By Associated Press – Re-Blogged From Headline Wealth
The outbreak of the coronavirus has dealt a shock to the global economy with unprecedented speed. Following are developments on Wednesday related to the global economy, the work place and the spread of the virus.
THINGS WE VALUED: The outbreak has reshuffled the pecking order of what holds value and there are few places where that is more evident than oil.
Over the last quarter the price of crude has fallen harder than at any point in history, plunging almost 70%, to around $20 per barrel. Those are levels not seen since 2002.
During a press conference, President Donald Trump bemoaned the oil war that has broken out between Saudi Arabia and Russia. Trump said he spoke this week with Russian President Vladimir Putin, and that he has also spoken with Saudi Crown Prince Mohammed bin Salman.
“There’s so much oil,” Trump said. “In some cases, it’s probably less valuable than water.”
With millions of job losses expected already because of the pandemic, a shock to the energy sector would mean thousands of jobs lost.
CAR CRASH: Auto sales are evaporating with people on every continent shutting in, and certainly not haggling on car lots.
On Wednesday, Fiat Chrysler, which only reports quarterly numbers, said its U.S. sales fell 10%. Hyundai reported that March sales fell 43% and sales for the quarter dropped 11%.
Auto makers will report sales throughout the day. The Edmunds.com auto pricing site expects March sales to fall more than 35% from a year ago.
Quarterly sales are expected to fall about 12% despite a strong start to the year before the virus took root in the United States.
“The market took a dramatic turn in mid-March as more cities and states began to implement stay-at-home policies due to the coronavirus crisis, and consumers understandably shifted their focus to other things,” said Jessica Caldwell, director of insights for Edmunds, which provides content to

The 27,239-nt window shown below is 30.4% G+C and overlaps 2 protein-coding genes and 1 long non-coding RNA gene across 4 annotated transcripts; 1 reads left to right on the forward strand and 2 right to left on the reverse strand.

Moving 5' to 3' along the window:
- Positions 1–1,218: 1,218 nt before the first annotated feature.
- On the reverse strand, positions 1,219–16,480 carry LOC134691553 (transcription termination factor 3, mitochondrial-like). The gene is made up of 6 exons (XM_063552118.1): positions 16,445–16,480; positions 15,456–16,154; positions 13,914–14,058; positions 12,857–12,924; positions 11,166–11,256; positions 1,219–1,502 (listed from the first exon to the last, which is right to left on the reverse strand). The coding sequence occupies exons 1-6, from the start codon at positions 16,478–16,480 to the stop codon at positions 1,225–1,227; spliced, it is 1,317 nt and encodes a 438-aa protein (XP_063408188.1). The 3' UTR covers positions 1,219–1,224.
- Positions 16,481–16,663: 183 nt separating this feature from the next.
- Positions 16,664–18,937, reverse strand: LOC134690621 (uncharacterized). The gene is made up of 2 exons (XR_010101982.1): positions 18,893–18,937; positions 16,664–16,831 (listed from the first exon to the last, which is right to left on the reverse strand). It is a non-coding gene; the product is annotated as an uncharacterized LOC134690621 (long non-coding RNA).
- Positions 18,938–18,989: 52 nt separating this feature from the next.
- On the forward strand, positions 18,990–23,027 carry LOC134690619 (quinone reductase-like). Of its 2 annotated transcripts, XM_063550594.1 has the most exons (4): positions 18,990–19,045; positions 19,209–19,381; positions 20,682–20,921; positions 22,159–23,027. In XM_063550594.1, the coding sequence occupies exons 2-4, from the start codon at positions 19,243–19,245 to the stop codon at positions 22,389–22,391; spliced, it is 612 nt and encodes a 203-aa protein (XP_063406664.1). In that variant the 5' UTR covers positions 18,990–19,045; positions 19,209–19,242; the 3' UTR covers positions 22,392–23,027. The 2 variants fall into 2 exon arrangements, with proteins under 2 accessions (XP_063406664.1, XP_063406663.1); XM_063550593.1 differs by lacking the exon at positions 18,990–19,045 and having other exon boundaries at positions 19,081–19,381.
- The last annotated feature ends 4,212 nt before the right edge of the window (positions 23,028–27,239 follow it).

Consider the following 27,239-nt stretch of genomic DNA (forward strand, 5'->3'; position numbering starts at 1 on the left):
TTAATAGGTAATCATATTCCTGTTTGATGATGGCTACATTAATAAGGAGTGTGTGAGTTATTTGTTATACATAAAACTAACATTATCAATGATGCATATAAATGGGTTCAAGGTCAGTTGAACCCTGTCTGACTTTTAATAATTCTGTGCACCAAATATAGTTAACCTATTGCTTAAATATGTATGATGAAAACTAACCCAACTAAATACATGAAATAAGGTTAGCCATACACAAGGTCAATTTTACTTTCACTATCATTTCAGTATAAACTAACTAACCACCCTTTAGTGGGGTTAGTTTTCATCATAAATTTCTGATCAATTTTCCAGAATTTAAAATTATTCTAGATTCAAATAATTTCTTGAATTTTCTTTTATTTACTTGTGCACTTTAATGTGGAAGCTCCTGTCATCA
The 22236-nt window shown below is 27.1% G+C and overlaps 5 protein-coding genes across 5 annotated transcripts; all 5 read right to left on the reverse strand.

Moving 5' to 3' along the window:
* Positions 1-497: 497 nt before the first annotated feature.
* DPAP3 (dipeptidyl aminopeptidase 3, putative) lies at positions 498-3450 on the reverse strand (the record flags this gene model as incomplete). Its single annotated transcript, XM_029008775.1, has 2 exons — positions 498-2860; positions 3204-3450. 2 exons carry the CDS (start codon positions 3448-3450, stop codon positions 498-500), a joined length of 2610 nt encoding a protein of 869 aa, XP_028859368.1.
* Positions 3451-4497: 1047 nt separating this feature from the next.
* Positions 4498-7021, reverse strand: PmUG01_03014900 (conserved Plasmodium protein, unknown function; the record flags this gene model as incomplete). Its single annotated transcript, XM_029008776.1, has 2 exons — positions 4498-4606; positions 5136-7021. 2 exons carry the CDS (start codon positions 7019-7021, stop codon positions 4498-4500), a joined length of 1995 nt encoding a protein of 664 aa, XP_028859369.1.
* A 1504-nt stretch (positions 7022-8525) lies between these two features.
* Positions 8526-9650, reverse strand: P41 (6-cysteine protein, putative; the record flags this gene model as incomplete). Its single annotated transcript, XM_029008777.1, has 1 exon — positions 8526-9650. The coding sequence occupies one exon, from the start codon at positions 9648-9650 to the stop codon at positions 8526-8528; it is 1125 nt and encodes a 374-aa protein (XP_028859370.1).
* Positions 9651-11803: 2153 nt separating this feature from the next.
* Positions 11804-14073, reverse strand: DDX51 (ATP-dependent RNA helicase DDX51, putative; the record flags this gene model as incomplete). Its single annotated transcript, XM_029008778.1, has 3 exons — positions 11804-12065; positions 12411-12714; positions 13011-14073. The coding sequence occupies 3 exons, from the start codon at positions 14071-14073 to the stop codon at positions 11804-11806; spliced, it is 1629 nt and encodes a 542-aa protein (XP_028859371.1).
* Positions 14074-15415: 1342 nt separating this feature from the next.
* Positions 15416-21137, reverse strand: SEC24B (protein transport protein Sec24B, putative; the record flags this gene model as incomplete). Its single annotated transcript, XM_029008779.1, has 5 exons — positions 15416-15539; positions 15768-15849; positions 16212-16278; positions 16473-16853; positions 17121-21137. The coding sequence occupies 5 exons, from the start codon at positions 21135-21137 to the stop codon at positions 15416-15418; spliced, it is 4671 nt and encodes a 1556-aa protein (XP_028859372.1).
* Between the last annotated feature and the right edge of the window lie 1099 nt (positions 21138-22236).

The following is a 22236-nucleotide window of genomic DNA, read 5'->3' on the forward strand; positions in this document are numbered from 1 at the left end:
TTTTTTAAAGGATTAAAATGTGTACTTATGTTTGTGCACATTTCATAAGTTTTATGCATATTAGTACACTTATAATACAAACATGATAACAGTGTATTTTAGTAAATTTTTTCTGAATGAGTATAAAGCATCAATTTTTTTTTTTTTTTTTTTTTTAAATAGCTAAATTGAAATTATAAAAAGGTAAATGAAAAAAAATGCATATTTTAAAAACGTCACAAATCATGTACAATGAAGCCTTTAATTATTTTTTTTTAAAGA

Many automakers are rolling out big discounts, home delivery of autos, and 0% financing in an effort spur sales.
DID NOT EXPECT THAT: Knowing the number of people who are infected has become crucial in the global fight against the coronavirus. Some countries, the U.S. among them, have had trouble making enough tests available. A number of diagnostic companies, including Quest Diagnostics, have become critical in tracking the spread of the virus.
But COVID-19, the disease caused by the coronavirus, is doing more harm to the New Jersey company than good, despite its essential role.
Quest expects its overall testing volume to decline because other types of testing that it does is plunging. The company said in a regulatory filing that it experienced a more than 40% drop in testing volumes during the last two weeks of March, including COVID—19 testing. The company noted a significant drop in doctor office visits and the cancellation of elective medical procedures.
BAD NEWS: News Corp. is suspending printing operations for 60 local papers in Australia, where it is the biggest media group, as advertising revenue vanishes. Local newspapers in New South Wales, Victoria, Queensland and South Australia will be digital-only from next week. The newspapers depend heavily on advertising related to real estate auctions, house inspections, community events and restaurants — all of which have been closed.
The virus outbreak has resulted in a surge in new online subscriptions, however. The journalists’ union has urged the government to help several rural newspapers in New South Wales and Victoria that have already stopped printing due to lack of advertising.
START-UP SHUTDOWN: The German government is launching a 2 billion-euro ($2.2 billion) aid package to help startups through the crisis. It is intended to aid access to venture capital and help them replace funding from one-time investors who drop out. The government says the package is needed because other types of credit aid may not help such younger companies that rely less on traditional bank loans.
TRADITION ON HOLD: Sony Corp. and other Japanese companies canceled ceremonies that traditionally welcome new job recruits, customarily held April 1. Last week, the Japanese electronics and entertainment company ordered all of its 20,000 employees in Japan to work from home, including 927 new hires. Sony Chief Executive Kenichiro Yoshida sent a video message, saying, “What we value most are people …. You will be creating the future Sony.” Tokyo-based Sony, which makes Spider-Man movies, said employees in the U.S. and Europe are also working from home. Production was temporarily shut down at its four plants in China but resumed in February.